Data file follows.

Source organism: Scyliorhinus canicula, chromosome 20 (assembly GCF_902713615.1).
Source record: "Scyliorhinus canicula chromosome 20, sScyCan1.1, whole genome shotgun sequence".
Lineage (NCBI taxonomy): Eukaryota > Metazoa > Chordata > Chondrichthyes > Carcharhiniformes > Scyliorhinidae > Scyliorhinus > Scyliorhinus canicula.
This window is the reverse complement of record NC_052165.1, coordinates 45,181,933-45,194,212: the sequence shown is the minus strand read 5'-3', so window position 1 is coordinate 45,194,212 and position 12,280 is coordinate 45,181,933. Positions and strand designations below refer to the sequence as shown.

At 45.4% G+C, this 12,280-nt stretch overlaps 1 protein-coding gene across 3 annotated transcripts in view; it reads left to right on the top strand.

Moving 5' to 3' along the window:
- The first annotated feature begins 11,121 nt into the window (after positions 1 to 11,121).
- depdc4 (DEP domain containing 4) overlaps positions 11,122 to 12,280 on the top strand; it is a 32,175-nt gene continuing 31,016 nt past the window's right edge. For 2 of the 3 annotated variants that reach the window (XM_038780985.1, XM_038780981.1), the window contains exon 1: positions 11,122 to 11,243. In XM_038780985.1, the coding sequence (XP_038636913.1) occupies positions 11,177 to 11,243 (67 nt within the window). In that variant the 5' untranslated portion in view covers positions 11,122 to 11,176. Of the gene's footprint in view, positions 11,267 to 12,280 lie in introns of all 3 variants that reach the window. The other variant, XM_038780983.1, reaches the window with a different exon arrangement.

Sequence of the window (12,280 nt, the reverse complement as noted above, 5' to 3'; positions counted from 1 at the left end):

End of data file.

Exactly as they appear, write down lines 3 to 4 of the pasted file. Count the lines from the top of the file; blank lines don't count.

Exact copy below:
Lineage (NCBI taxonomy): Eukaryota > Metazoa > Chordata > Chondrichthyes > Carcharhiniformes > Scyliorhinidae > Scyliorhinus > Scyliorhinus canicula.
This window is the reverse complement of record NC_052165.1, coordinates 45,181,933-45,194,212: the sequence shown is the minus strand read 5'-3', so window position 1 is coordinate 45,194,212 and position 12,280 is coordinate 45,181,933. Positions and strand designations below refer to the sequence as shown.